The Fathers and the Fire

In my last two blog articles, I examined the biblical, patristic, and conciliar evidence for the traditional view of the Church that the punishments of Gehenna were eternal, and also examined the question of how belief in the eternity of those punishments could be consistent with the love of God. I advanced the view that Scripture, the Fathers, the pronouncements of councils, and the general consensus of the Church since those councils all agreed that the punishment of Gehenna was eternal. I also suggested that those in Gehenna were destroyed by their choices so that the faculty of free will as we experience it in this age ceased to exist in them. In this final blog article I will examine some of the Father’s teaching to see how they viewed the pain of hell being consistent with God’s love. Like the previous two posts, it must be somewhat cursory and limited, since this is a blog, not a book. We approach the issue through the question, “How does God relate to those condemned to hell?”

Let us begin by reviewing the Scriptures, and especially the teaching of Christ with which the Fathers interacted. The Lord paints a consistent picture of divine rejection of the unrighteous. Those who are unrepentant evildoers at the last judgment will hear Christ say, “I never knew you; depart from Me, you evildoers” (Matthew 7:23). Those unprepared by repentance, portrayed in one of His parables as foolish virgins, will on that day pound at the door, saying, “Lord, Lord, open to us!”, only to hear Him reply, “Amen, I say to you, I do not know you.” (Matthew 25:11-2). The lost will be cast out into outer darkness (Matthew 8:12, 22:13, 25:30), cast into Gehenna (Mark 9:45). At the last judgement they will hear Christ say, “Depart from Me” (Matthew 25:41). Taken together, these are unmistakable and vivid pictures of rejection, and perhaps at the basis of St. Paul’s assertion that the disobedient will “pay the penalty of eternal destruction away from the presence of the Lord” (2 Thessalonians 1:9). This last phrase, rendered here “away from the presence of the Lord”, is the Greek apo prosopou tou kuriou. The preposition apo must here be rendered “away from” and not simply “from” (as coming from a source)—thus the Arndt-Gingrich Lexicon, which takes the preposition in this verse “to indicate distance from a point: away from”. The New Testament picture of Gehenna is consistently one of divine rejection.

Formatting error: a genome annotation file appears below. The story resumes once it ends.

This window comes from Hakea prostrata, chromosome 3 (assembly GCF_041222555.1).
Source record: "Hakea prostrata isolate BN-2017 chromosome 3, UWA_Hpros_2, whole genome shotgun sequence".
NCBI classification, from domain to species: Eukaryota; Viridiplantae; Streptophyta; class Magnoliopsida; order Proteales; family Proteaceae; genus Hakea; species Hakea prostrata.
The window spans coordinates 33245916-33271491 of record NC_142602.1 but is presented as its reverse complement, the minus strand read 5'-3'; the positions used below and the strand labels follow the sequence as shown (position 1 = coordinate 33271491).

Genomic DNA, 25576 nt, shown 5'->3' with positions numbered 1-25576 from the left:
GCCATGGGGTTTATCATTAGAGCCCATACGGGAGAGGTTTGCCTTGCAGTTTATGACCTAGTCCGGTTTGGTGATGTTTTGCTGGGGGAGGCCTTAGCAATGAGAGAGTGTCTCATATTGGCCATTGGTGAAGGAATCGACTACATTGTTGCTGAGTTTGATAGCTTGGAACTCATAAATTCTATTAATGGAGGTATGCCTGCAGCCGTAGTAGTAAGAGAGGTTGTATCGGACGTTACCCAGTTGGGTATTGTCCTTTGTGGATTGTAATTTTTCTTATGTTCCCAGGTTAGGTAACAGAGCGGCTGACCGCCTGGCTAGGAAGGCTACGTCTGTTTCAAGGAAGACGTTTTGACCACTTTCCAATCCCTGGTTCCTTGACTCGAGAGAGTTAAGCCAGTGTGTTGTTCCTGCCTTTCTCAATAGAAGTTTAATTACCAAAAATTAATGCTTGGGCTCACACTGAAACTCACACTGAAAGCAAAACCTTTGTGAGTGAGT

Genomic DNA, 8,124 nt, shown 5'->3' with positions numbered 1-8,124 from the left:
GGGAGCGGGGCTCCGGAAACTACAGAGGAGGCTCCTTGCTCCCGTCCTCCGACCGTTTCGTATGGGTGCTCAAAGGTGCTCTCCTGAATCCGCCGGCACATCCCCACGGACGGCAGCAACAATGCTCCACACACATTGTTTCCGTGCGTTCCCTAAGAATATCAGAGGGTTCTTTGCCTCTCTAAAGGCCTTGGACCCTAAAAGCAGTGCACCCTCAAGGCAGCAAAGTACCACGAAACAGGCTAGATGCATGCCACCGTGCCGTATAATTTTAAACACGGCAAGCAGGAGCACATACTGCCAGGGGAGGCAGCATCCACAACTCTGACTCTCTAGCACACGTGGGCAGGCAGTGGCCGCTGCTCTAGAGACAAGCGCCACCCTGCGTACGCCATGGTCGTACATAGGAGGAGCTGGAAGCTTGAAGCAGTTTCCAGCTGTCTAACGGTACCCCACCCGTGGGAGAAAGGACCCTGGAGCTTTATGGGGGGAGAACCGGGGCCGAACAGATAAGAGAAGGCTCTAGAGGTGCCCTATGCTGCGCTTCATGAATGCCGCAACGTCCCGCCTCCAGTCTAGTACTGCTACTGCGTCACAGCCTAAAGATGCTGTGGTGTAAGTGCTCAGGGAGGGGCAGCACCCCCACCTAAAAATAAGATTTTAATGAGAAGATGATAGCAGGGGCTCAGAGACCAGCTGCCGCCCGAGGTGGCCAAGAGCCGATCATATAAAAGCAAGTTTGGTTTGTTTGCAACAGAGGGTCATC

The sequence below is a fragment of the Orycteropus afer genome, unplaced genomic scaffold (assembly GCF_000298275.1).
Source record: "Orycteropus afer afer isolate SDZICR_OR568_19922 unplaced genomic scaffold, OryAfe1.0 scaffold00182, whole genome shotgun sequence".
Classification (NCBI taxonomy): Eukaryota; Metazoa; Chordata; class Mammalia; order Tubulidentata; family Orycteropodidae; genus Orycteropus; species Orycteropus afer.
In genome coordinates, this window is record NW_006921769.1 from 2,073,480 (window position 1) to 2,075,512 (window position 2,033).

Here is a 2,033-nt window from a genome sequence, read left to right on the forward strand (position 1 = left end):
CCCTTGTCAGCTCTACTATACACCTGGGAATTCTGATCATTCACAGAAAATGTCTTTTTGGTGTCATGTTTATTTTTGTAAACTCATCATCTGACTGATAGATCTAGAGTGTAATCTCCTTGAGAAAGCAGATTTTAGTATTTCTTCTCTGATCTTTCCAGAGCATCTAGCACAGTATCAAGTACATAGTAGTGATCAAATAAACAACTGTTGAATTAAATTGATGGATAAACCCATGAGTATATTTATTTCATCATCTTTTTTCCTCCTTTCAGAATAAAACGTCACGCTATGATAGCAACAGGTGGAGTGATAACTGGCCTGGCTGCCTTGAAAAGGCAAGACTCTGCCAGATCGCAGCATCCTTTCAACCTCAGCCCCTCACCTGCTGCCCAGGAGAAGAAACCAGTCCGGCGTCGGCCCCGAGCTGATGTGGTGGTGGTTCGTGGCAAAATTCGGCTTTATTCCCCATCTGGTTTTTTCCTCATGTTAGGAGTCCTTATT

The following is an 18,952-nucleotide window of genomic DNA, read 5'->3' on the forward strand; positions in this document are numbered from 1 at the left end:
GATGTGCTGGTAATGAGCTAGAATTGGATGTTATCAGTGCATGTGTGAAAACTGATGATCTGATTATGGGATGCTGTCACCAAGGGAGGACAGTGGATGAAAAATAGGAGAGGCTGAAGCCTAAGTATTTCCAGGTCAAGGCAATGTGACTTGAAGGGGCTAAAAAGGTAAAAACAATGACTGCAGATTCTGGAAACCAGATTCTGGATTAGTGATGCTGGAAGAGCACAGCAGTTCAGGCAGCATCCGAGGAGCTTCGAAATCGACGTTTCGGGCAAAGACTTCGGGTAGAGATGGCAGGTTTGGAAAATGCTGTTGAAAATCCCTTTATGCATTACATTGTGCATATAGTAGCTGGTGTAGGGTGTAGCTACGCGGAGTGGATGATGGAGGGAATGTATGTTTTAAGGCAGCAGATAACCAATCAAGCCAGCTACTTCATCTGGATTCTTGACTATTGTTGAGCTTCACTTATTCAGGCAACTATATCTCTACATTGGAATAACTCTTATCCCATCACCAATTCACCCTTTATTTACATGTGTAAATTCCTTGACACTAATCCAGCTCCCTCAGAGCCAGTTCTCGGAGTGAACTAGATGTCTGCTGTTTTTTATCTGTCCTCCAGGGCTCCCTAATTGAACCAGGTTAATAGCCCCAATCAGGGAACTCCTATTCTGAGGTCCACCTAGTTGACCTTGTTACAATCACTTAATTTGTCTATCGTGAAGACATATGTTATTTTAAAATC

In understanding these words, we must first understand the situation in which they were spoken. Christ wanted to portray the penalty for disobedience and unrighteousness in all its horror, to warn His hearers not to disobey and reject Him and His word. In a sense, the Lord was speaking with the vehemence of prophecy, not in the measured tones of later theologians and apologists. Like His counsel to the one tempted to sin to gouge out his eye rather than use it to sin (Mark 9:47), He speaks with holy hyperbole, warning us in urgent tones to flee from the wrath to come. His descriptions of the unquenchable fire, of the undying worm, and of the unexpectedly locked door make us tremble, as they were intended to do. Questions about justice and divine love did not arise, and would only have served to blunt the power of the prophetic warning. We must be clear however: Christ was not issuing empty threats, or bluffing. And He was not simply threatening, but also promising. He did not say, “Be careful to be righteous lest you go into eternal punishment”, but rather, “the unrighteous will go into eternal punishment” (Matthew 25:46). The Gospel is clear that the one who disobeyed the Son would not see life, but the wrath of God would remain upon him (John 3:36), and it is sadly certain that some have disobeyed the Son. These texts therefore cannot be read as merely admonitory and cautionary warnings of a terrible possibility. The Lord said such terrible possibilities were going to occur—such as in the case of Judas, the perished son of perdition, for whom it would have been better not to have been born (John 17:12, Matthew 26:24).